(8) Compliance – A Landlord (prior to filing an Unlawful Detainer action) must attach to the complaint documentation showing that the Landlord/plaintiff has made a good faith effort to investigate whether governmental rental assistance is available to the tenant, seek governmental rental assistance for the tenant, or cooperate with the tenant’s efforts to obtain rental assistance from any governmental entity or other third parties, as provided. The bill would authorize the court to reduce the damages awarded for any amount of COVID-19 rental debt sought if the court determines that the landlord refused to obtain state rental assistance as provided by this bill, as described below, where the tenant met the eligibility requirements and funding was available. The bill would prohibit the commencement of an action to recover COVID-19 rental debt subject to these provisions until July 1, 2021.
(9) Attorney’s Fees – The amount of attorney’s fees that can be awarded to a prevailing party in a case based upon non-payment of COVID-19 rental debt may be limited to $500.00 in uncontested cases and $1,000.00 in contested cases.
(10) Access to Records – Provisions allowing access to court records to any person do not apply if the plaintiff filed the action between March 4, 2020, and January 31, 2021, and the action is based on the alleged default in the payment of rent.
FREQUENTLY ASKED QUESTIONS
Who is Eligible for State Rental Assistance?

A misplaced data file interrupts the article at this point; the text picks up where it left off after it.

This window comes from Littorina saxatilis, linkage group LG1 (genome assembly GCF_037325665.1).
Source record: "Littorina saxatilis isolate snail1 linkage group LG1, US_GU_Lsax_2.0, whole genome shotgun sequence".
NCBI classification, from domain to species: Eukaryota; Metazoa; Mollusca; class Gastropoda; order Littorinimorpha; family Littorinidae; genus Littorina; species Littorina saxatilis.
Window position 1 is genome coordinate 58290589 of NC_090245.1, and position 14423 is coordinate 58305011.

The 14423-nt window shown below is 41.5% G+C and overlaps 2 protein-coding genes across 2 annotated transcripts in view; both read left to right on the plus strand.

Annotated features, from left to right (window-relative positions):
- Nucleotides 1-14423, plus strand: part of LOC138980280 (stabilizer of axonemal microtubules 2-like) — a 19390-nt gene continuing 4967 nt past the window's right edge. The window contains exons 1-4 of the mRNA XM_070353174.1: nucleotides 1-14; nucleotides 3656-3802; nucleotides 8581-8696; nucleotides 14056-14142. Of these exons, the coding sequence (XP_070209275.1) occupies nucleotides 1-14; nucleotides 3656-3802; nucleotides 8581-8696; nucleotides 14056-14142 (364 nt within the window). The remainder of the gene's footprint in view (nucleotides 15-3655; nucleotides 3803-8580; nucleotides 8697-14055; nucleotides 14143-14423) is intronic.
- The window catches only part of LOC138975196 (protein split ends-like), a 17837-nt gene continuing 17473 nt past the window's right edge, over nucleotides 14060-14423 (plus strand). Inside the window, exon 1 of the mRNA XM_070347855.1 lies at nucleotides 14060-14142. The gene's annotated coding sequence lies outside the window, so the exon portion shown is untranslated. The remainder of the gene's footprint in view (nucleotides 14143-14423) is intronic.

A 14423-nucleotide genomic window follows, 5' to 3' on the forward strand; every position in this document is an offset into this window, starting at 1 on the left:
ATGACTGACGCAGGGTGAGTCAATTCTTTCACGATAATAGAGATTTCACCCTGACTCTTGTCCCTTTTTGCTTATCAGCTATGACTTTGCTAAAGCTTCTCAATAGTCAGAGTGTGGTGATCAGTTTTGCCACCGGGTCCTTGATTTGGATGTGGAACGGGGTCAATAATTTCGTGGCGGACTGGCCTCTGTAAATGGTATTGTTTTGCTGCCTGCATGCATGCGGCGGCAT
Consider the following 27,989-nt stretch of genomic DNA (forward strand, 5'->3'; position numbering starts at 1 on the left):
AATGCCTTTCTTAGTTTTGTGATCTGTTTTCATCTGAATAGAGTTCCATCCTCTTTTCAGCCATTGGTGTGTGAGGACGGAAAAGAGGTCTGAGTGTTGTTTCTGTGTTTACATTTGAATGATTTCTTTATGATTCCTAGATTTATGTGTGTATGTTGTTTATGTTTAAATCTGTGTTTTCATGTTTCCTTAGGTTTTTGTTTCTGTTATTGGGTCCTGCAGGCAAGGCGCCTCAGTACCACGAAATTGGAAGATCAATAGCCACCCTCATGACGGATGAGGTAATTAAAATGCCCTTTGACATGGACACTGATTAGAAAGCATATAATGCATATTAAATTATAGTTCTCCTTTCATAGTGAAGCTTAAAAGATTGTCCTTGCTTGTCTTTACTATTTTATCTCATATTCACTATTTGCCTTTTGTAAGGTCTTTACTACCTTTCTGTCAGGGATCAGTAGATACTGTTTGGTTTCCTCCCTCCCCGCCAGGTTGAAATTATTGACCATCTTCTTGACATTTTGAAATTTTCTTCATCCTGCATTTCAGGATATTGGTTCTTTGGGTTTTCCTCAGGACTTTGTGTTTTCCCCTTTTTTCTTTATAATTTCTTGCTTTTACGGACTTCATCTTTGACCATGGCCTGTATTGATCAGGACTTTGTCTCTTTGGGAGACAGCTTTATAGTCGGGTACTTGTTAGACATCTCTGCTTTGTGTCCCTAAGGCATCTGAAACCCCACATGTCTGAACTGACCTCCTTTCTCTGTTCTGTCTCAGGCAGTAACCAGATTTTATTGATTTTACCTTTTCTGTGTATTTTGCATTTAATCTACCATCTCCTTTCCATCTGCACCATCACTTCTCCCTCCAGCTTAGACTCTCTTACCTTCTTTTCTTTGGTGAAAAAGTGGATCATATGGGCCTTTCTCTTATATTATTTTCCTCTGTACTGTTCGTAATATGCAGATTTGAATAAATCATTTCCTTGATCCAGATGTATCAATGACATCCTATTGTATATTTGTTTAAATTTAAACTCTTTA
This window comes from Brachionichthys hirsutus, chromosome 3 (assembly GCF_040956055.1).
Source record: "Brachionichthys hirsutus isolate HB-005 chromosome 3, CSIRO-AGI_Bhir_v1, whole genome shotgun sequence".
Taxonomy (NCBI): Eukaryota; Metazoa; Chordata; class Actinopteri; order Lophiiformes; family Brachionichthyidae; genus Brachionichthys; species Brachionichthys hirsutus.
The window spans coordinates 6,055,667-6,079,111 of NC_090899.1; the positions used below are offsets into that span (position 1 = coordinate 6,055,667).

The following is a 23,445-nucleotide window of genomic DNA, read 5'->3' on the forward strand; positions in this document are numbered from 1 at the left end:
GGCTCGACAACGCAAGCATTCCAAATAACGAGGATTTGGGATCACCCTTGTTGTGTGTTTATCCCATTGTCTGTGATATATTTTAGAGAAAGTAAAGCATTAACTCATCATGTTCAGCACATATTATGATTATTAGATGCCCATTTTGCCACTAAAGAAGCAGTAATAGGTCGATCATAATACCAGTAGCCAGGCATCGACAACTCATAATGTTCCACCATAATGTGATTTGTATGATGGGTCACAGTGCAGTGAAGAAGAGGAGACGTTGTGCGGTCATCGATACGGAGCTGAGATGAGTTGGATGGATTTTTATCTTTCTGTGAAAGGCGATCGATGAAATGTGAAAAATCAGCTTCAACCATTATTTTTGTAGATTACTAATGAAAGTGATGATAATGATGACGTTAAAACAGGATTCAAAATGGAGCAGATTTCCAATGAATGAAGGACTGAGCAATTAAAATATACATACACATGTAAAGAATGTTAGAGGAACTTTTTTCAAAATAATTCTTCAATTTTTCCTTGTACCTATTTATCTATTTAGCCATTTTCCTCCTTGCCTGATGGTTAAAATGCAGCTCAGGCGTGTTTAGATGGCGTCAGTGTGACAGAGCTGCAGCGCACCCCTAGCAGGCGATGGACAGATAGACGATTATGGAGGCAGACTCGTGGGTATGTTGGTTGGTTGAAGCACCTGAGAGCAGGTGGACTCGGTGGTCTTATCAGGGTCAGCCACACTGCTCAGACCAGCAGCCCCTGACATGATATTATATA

At least one person in the household EITHER
1) Qualifies for unemployment benefits; or
2) Experienced a reduction in household income, incurred significant costs, or experienced a financial hardship due to COVID-19;
At least one person in the household can demonstrate a risk of experiencing homelessness or housing instability, which may include any of the following:
– A past due utility or rent notice or eviction notice;
– Unsafe or unhealthy living conditions, or
– any other evidence of such risk, as determined by the Department and
o Household income at or below 80 percent of the area median, as determined by the U.S. Department of Housing and Urban Development
How Does the New Law Affect How the Eviction Process Works?
(1) Before the court can enter judgment to the landlord, it must verify with the Landlord the following:
That the landlord has not received rental assistance or other financial compensation from any other source corresponding to the amount demanded in the notice underlying the complaint.
That the landlord has not received rental assistance or other financial compensation from any other source for rent accruing after the date of the notice underlying the complaint.
That the landlord does not have any pending application for rental assistance or other financial compensation from any other source corresponding to the amount demanded in the notice underlying the complaint.
(2) A landlord is prohibited from collecting late fees from a tenant who submits a COVID-19 declaration
(3) A Landlord is not prevented from increasing rent HOWEVER, the landlord cannot increase fees or charge new fees for services that were previously provided by the Landlord to the tenant.
(4) Unless the tenant agrees in writing, a Landlord cannot apply a monthly rental payment to any COVID-19 rental debt other than the prospective month’s rent – meaning, that a payment made in one month would be applied to the next month’s rent.